Should U.S. Students Do More Math Practice and Drilling?
Brief, fast-paced practice with corrective yet supportive feedback should help.
Posted August 18, 2018
Should U.S. students be doing more math practice and drilling in their classrooms? That’s the suggestion from last week’s most emailed New York Times op-ed. The op-ed’s author argued that more practice and drilling could help narrow math achievement gaps. These gaps occur in the U.S. by the primary grades.
Yet others worry that more math practice and drilling will stifle creativity. They argue that routine practice and drill interferes with understanding underlying mathematical concepts. Instead, young students should acquire a good understanding of mathematics concepts before being given practice opportunities to become procedurally fluent. The suggested way to do so is for teachers to use instructional approaches in which mathematical concepts and strategies are explored and constructed through student-centered, discovery activities. Whether U.S. students learn math better through traditional teacher-directed activities emphasizing practice or, instead, through student-centered activities emphasizing reasoning and discovery has been debated for decades.
Yet increasingly there are good reasons to believe that more math practice and drilling would help U.S. students do better in math, particularly those who are already struggling in elementary school.
Why might this be so? Routine practice and drilling following explicit teacher-directed instruction should help students become quick and accurate in solving basic operations, thereby becoming procedurally fluent. Becoming procedurally fluent in turn should help students by freeing up their cognitive capacities to solve more complex tasks. For example, students who practice to quickly and accurately recognize the meaning of the equal sign do better at solving word problems. Practice may be particularly important for elementary school students who are struggling in math. This is because these students often have underlying difficulties in attention, working memory, and language that interfere with their learning during less structured student-centered activities.
The idea that procedural fluency acquired through routine practice and drilling somehow limits conceptual understanding of math is a “myth” according to a recent research review. Instead, routine practice and drilling—especially when coupled with corrective feedback and ambitious but attainable goal-setting—should help students learn better. Such distributed practice is “necessary if not sufficient for acquiring expertise.” Procedural fluency and conceptual understanding influence each other bidirectionally over time. And giving students opportunities to practice is viewed as a key element of effective math instruction.
Students provided with explicit instruction by teachers who provide frequent practice opportunities show achievement gains that are similar in size to the gains needed to narrow achievement gaps. And recent work suggests that routine practice and drilling in math might be an especially important instructional practice for elementary school teachers to use.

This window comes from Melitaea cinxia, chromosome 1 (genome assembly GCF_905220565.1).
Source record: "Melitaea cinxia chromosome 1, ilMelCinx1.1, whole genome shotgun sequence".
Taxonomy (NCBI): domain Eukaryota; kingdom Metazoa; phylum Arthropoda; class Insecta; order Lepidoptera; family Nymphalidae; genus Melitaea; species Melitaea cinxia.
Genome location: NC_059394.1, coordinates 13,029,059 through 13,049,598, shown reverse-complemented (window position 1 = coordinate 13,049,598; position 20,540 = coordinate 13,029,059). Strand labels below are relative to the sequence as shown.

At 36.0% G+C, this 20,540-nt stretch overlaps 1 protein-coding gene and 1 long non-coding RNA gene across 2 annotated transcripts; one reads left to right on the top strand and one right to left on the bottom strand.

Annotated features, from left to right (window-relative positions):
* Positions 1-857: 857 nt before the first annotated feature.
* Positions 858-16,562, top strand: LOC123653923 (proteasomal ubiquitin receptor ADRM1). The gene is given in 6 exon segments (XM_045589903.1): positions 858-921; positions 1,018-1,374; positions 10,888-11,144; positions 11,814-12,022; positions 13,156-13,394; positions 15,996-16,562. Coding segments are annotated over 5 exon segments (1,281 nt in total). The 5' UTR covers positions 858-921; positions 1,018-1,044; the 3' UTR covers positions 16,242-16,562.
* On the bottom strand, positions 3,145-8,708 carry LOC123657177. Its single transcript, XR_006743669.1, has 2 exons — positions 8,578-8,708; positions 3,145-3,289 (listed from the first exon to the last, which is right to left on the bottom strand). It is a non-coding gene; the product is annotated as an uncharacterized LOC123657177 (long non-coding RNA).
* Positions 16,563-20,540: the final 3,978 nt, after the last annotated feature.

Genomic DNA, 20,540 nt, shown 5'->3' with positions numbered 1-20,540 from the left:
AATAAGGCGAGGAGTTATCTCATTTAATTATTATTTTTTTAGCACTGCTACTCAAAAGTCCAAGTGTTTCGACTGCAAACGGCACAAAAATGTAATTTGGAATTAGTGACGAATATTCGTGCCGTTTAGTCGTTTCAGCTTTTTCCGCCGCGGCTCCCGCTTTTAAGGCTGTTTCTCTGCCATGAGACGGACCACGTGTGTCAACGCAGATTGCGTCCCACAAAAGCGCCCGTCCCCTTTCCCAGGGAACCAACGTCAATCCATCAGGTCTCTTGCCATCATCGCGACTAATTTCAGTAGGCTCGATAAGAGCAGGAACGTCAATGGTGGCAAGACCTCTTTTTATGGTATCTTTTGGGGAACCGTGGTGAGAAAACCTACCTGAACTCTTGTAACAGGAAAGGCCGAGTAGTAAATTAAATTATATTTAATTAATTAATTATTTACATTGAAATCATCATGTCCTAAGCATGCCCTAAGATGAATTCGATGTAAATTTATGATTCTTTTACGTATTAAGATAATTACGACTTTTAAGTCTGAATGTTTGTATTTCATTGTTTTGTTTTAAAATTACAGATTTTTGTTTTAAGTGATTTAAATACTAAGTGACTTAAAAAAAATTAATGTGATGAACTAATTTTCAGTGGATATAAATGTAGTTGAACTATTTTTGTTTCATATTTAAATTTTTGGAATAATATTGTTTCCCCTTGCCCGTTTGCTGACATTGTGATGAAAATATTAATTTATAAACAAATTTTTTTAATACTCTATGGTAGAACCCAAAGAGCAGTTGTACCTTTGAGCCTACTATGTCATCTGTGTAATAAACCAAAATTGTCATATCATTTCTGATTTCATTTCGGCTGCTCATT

For example, my colleagues and I analyzed a sample of over 13,000 U.S. students to examine what types of instructional practices predicted greater math achievement by the end of first grade. The achievement measures were independently administered while first grade teachers self-reported how frequently they used various types of instructional approaches.
We were able to control for many factors that might otherwise explain any observed relations between the types of instructional approaches used by first grade teachers and the math achievement of their students. These factors included the math and reading achievement of the students at the end of kindergarten as well as characteristics of their families, classrooms, and schools.
What did we find? Across four types of instructional approaches, we found that only teacher-directed instruction consistently predicted greater math achievement in first grade. Teacher-directed instruction predicted greater achievement by students who had struggled in math during kindergarten and by students who had not. Less traditional types of instruction, like using movement activities or music to teach math, did not predict greater achievement.
Yet first grade teachers were more likely to use these ineffective instructional approaches when teaching classrooms with greater shares of struggling students. Student-centered instruction predicted greater achievement but, importantly, only by students who had not previously struggled in mathematics. And the most effective teacher-directed instructional practice that we examined? Routine practice and drill.
So, should U.S. students do more math practice and drilling in their classrooms? At least to an extent, and particularly for elementary school students who are already struggling. Doing so in ways that are brief, fast-paced, and that provide corrective yet supportive feedback should result in greater procedural fluency and, over time, the conceptual understanding and higher-order thinking skills that we want all students to have.